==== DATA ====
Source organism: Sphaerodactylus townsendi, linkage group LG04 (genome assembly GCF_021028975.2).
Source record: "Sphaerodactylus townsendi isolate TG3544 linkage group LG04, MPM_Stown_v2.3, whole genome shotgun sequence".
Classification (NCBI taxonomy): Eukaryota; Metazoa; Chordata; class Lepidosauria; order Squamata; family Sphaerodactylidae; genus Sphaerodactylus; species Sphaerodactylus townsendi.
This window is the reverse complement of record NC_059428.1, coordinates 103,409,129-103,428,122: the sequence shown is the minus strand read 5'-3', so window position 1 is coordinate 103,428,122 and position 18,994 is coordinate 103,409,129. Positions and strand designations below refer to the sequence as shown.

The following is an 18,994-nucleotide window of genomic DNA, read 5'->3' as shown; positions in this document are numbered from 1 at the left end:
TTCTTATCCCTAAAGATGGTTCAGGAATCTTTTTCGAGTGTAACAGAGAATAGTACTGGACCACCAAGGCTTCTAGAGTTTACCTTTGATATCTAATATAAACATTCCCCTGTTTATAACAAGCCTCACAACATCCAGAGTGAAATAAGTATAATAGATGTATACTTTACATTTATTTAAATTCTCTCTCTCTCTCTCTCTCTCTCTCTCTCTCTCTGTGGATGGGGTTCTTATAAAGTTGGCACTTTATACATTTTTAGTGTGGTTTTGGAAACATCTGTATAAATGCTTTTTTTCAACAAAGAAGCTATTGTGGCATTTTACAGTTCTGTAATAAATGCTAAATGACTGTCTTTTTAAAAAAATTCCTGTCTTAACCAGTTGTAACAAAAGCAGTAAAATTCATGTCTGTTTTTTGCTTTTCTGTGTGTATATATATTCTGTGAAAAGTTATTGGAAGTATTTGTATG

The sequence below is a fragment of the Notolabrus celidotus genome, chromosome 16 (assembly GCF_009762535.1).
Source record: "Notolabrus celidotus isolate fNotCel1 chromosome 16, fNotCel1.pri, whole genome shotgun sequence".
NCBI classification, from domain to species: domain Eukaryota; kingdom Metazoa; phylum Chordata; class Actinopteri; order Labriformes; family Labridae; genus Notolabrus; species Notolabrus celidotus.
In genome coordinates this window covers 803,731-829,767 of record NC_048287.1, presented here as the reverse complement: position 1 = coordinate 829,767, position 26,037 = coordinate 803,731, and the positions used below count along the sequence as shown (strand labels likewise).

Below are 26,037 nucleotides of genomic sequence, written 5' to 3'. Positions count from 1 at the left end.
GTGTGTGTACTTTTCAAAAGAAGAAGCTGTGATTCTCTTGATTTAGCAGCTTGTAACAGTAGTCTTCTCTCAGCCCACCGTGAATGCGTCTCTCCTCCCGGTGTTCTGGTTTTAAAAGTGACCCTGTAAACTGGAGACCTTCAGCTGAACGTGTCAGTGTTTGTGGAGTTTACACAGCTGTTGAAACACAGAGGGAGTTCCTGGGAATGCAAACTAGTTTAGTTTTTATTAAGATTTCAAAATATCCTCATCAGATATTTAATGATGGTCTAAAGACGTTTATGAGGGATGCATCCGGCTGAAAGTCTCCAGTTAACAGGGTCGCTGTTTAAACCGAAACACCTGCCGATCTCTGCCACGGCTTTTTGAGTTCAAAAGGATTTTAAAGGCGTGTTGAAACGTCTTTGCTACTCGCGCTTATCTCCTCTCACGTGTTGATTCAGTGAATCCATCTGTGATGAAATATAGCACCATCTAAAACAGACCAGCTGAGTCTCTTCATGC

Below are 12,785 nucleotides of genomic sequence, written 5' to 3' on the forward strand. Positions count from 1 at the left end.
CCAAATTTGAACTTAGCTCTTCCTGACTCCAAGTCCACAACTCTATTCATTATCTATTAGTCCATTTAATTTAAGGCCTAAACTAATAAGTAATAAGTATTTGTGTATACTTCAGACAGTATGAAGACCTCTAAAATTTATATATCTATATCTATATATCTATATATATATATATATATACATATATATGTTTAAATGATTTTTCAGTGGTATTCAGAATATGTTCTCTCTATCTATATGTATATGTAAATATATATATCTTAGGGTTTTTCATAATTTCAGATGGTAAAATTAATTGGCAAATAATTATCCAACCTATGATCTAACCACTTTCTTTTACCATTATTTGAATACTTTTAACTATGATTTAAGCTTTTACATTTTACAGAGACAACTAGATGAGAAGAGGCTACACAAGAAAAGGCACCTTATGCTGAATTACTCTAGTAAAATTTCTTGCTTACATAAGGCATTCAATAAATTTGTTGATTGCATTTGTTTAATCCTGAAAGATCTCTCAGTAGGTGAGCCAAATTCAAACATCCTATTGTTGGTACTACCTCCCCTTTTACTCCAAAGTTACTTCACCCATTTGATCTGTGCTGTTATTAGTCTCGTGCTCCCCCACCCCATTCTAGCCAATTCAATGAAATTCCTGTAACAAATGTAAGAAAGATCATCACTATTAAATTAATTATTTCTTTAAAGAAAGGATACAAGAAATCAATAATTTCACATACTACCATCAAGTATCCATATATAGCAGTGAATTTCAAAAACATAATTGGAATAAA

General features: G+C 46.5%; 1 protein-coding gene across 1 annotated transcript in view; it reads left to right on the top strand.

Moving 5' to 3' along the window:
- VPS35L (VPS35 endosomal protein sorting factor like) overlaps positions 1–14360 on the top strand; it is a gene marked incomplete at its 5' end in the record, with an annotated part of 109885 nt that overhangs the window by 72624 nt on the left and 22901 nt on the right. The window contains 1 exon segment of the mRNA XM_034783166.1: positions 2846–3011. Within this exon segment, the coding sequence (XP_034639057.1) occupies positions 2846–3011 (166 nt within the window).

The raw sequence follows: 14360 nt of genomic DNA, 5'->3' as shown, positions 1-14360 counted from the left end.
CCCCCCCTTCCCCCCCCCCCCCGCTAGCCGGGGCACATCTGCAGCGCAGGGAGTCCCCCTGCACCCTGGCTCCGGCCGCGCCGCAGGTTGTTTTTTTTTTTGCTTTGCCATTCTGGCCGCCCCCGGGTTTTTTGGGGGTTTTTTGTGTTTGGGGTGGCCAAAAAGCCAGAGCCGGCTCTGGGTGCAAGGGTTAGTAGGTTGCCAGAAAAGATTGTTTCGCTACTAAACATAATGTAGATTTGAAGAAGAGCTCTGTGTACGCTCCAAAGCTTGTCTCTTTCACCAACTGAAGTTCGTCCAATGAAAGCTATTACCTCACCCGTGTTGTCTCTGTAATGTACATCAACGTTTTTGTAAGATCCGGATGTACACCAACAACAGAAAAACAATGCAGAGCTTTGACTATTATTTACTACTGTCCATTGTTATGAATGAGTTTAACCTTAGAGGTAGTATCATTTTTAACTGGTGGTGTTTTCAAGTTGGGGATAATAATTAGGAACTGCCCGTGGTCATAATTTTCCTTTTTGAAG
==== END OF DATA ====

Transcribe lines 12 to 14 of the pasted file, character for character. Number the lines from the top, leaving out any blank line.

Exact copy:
GTGTGTGTACTTTTCAAAAGAAGAAGCTGTGATTCTCTTGATTTAGCAGCTTGTAACAGTAGTCTTCTCTCAGCCCACCGTGAATGCGTCTCTCCTCCCGGTGTTCTGGTTTTAAAAGTGACCCTGTAAACTGGAGACCTTCAGCTGAACGTGTCAGTGTTTGTGGAGTTTACACAGCTGTTGAAACACAGAGGGAGTTCCTGGGAATGCAAACTAGTTTAGTTTTTATTAAGATTTCAAAATATCCTCATCAGATATTTAATGATGGTCTAAAGACGTTTATGAGGGATGCATCCGGCTGAAAGTCTCCAGTTAACAGGGTCGCTGTTTAAACCGAAACACCTGCCGATCTCTGCCACGGCTTTTTGAGTTCAAAAGGATTTTAAAGGCGTGTTGAAACGTCTTTGCTACTCGCGCTTATCTCCTCTCACGTGTTGATTCAGTGAATCCATCTGTGATGAAATATAGCACCATCTAAAACAGACCAGCTGAGTCTCTTCATGC

Below are 12,785 nucleotides of genomic sequence, written 5' to 3' on the forward strand. Positions count from 1 at the left end.
CCAAATTTGAACTTAGCTCTTCCTGACTCCAAGTCCACAACTCTATTCATTATCTATTAGTCCATTTAATTTAAGGCCTAAACTAATAAGTAATAAGTATTTGTGTATACTTCAGACAGTATGAAGACCTCTAAAATTTATATATCTATATCTATATATCTATATATATATATATATATACATATATATGTTTAAATGATTTTTCAGTGGTATTCAGAATATGTTCTCTCTATCTATATGTATATGTAAATATATATATCTTAGGGTTTTTCATAATTTCAGATGGTAAAATTAATTGGCAAATAATTATCCAACCTATGATCTAACCACTTTCTTTTACCATTATTTGAATACTTTTAACTATGATTTAAGCTTTTACATTTTACAGAGACAACTAGATGAGAAGAGGCTACACAAGAAAAGGCACCTTATGCTGAATTACTCTAGTAAAATTTCTTGCTTACATAAGGCATTCAATAAATTTGTTGATTGCATTTGTTTAATCCTGAAAGATCTCTCAGTAGGTGAGCCAAATTCAAACATCCTATTGTTGGTACTACCTCCCCTTTTACTCCAAAGTTACTTCACCCATTTGATCTGTGCTGTTATTAGTCTCGTGCTCCCCCACCCCATTCTAGCCAATTCAATGAAATTCCTGTAACAAATGTAAGAAAGATCATCACTATTAAATTAATTATTTCTTTAAAGAAAGGATACAAGAAATCAATAATTTCACATACTACCATCAAGTATCCATATATAGCAGTGAATTTCAAAAACATAATTGGAATAAA